In the Pacific Northwest, killer whales have always been easy to spot traversing the coast, but in the latter half of the 1960s, humans began to capture the marine mammals for public display. On February 16, 1967, Ted Griffin, director of the Seattle Marine Aquarium, caught 15 killer whales at once. Some died. Others were sold to marine parks. One whale of interest to us, Skana, weighed 3,000 pounds, stretched 14 feet long, was sold to a regional boat show seeking publicity. Its owners resold her for $25,000 to the Vancouver Aquarium, where she lived out her life. Longtime residents of Vancouver remember Skana as the aquarium's star attraction. A decade's worth of photos show her leaping into the air as onlookers fill a small stadium.
Her days were filled with performances.
But early in her captivity, Skana spent her evenings being studied by Dr. Paul Spong, a New Zealand born biologist who devised a simple experiment to test the whale's eyesight. He found that when she tired of distinguishing between two cards he put in the water, she disengaged from the experiment. Never mind if it meant fewer fish rewards. Skana demanded more stimulation.
Spong discovered that she responded most favorably to sound.
Using an underwater speaker, he played bells, flutes, and whistles, all of which caused Skana to become animated and swim around her tank, or to approach the speaker and rest her head on it.
In time, Spong surprised himself by forming a high opinion of the creature's intelligence. In one talk given for fellow scientists, he aired the possibility that releasing the whale might be best. His remarks were picked up by the media and the aquarium declined to renew his contract. With his severance, he began a nonprofit dedicated to preventing the capture of killer whales in British Columbia, and studying them in the wild, with a particular emphasis on recording their vocalizations.
Prior to all that, when he was still working with Skala, he spent many hours playing different sounds -- the whale became extremely impatient if he played the same thing more than once. All the while, another recently captured killer whale, Hyak, was kept isolated in a nearby tank. And when Spong decided to gauge that whale's reaction to sound things got even more interesting.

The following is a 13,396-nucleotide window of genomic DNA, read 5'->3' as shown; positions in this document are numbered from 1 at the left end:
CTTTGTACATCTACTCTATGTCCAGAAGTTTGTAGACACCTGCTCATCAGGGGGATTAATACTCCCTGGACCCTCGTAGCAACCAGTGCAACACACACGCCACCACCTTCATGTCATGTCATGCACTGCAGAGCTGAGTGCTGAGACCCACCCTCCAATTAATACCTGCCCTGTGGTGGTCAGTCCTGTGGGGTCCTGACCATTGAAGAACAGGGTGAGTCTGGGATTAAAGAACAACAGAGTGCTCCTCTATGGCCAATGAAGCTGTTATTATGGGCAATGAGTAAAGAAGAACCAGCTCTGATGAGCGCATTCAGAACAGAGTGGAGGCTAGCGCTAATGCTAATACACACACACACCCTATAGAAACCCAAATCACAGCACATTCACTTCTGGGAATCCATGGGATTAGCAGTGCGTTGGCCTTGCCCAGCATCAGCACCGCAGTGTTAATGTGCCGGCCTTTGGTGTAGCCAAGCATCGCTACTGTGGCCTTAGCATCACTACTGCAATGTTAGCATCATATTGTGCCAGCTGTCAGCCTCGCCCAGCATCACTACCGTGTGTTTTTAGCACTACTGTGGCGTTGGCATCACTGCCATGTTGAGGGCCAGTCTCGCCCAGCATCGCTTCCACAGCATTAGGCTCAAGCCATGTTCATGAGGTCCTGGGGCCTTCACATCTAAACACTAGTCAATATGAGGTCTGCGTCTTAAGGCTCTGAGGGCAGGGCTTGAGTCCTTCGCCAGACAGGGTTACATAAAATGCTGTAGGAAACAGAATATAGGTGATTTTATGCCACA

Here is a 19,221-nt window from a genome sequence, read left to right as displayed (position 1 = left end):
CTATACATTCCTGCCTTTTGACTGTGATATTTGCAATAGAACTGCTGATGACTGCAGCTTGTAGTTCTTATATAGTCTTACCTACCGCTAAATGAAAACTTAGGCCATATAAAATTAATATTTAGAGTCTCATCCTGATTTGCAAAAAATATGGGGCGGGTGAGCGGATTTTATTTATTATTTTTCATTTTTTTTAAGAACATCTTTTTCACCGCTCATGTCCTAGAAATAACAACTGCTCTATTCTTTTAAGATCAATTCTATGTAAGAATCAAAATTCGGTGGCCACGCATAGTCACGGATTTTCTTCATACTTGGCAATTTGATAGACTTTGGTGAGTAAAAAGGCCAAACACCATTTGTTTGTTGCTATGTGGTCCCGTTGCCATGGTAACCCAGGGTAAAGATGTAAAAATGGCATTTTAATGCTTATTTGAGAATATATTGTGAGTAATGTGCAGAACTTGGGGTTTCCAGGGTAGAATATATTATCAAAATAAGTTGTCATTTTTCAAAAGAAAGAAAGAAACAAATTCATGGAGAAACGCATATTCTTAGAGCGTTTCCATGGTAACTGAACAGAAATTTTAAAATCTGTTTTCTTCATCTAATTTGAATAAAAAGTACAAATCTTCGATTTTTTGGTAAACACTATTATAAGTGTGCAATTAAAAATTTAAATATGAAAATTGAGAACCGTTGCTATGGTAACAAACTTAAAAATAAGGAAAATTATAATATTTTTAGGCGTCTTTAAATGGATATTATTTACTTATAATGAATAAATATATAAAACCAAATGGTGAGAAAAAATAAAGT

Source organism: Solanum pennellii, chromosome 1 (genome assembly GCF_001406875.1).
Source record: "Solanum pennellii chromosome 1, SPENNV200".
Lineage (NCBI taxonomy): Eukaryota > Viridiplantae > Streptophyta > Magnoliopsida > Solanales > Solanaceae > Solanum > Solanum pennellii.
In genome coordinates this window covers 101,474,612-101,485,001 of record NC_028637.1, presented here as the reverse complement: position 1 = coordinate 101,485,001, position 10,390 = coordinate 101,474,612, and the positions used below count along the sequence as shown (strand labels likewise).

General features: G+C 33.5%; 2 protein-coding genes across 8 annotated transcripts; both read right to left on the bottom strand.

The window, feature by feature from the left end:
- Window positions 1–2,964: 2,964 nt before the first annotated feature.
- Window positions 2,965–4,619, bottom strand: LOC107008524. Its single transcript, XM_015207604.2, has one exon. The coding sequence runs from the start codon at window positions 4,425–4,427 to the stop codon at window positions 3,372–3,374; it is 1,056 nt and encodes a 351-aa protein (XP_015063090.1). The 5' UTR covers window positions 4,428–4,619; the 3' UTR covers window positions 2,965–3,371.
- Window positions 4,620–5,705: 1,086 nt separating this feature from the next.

He had the equipment to synthesize any number of different tones.
But in author David Kirby's engrossing 2012 book about Sea World, the 2010 death of one of its animal trainers, and the history of orcas in captivity, he recounts that the marine scientist turned soon enough to another source of sound -- and that, for a moment in 1968, human and orca tastes converged:
Paul played everything for the little whale: Mozart, Miles Davis, the Moody Blues. Hyak seemed to like it all. But what he liked more than anything was music that was new. One day Paul put on an album by the famous Indian sitar player Ravi Shankar. "He was so interested in that, he responded to it so enthusiastically," Paul said. "So the next day, I went down and played it to him again. And we didn't get more than a few seconds into it when he stopped and went straight back to his corner. He sat there and waited for me to put on something else. He'd remembered enough of what I'd played him the previous day, and he didn't want to hear what he'd already heard, again."
...This little whale had an extraordinary acoustic memory, Paul realized. And as with Skana, he believed that Hyak was trying to use operant conditioning to elicit a desired response from the human, not the other way around. Hyak was now consistently demanding new music. Fortunately, in 1968, there was no shortage of it. The Rolling Stone's album Beggars Banquet had just been released, in addition to a number one single, "Jumping Jack Flash." Hyak seemed to love rock and roll. The aquarium's conservative management frowned upon the racket of English long hairs blasting their electric guitars, but Paul figured, what the hell? He'd give the Stones a go. He got the LP out of its sleeve and put it on the record player. "All of a sudden, Hyak swam at me and charged around the pool making great waves that washed over the edges," Paul recounted. "He went down one side, leapt, and then turned the corner and r-r-raced down the other side. Then he shot his body out of the water once again, did a barrel roll, and dove back in. After that he slapped his pectoral fin on the water. He'd sit there and spray great plumes out of the side of his mouth. It was such an amazing transformation of behavior. And I said to myself, wow, he really digs the Stones!"
Hyak liked classical music too, and once "slapped his pectoral fins in time with the melody of the concerto," but I like to think of him all amped up listening to "Jumping Jack Flash" for the first time. In a utopian future when humans could communicate with all Cetaceans, perhaps killer whales will use their gigantic brains and acoustic sophistication to replace homo sapien music critics.
Then again, humpback whales are already selling out album length releases:
Hyak died at the Vancouver Aquarium in 1991.
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